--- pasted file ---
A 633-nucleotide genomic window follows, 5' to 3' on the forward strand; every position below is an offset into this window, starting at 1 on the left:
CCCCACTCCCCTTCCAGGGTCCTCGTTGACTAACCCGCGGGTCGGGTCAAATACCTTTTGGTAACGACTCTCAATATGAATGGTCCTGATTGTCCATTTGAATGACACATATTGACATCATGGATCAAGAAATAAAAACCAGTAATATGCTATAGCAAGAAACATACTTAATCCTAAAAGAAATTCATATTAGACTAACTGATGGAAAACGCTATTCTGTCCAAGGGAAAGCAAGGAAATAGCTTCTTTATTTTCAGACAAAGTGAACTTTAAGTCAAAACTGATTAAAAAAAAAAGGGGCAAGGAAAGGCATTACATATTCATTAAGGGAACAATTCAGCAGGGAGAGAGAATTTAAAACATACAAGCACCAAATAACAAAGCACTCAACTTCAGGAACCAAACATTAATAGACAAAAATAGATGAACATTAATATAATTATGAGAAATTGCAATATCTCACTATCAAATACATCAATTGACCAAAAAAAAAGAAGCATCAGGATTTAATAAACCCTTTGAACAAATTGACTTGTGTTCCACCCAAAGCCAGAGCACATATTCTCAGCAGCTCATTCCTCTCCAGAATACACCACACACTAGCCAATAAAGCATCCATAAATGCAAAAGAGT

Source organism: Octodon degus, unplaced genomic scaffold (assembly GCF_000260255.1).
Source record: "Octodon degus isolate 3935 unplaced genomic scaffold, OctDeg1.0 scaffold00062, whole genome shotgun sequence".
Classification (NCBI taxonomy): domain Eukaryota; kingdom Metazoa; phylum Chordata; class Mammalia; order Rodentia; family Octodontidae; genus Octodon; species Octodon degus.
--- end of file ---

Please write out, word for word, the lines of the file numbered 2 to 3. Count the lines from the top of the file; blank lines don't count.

CCCCACTCCCCTTCCAGGGTCCTCGTTGACTAACCCGCGGGTCGGGTCAAATACCTTTTGGTAACGACTCTCAATATGAATGGTCCTGATTGTCCATTTGAATGACACATATTGACATCATGGATCAAGAAATAAAAACCAGTAATATGCTATAGCAAGAAACATACTTAATCCTAAAAGAAATTCATATTAGACTAACTGATGGAAAACGCTATTCTGTCCAAGGGAAAGCAAGGAAATAGCTTCTTTATTTTCAGACAAAGTGAACTTTAAGTCAAAACTGATTAAAAAAAAAAGGGGCAAGGAAAGGCATTACATATTCATTAAGGGAACAATTCAGCAGGGAGAGAGAATTTAAAACATACAAGCACCAAATAACAAAGCACTCAACTTCAGGAACCAAACATTAATAGACAAAAATAGATGAACATTAATATAATTATGAGAAATTGCAATATCTCACTATCAAATACATCAATTGACCAAAAAAAAAGAAGCATCAGGATTTAATAAACCCTTTGAACAAATTGACTTGTGTTCCACCCAAAGCCAGAGCACATATTCTCAGCAGCTCATTCCTCTCCAGAATACACCACACACTAGCCAATAAAGCATCCATAAATGCAAAAGAGT

Source organism: Octodon degus, unplaced genomic scaffold (assembly GCF_000260255.1).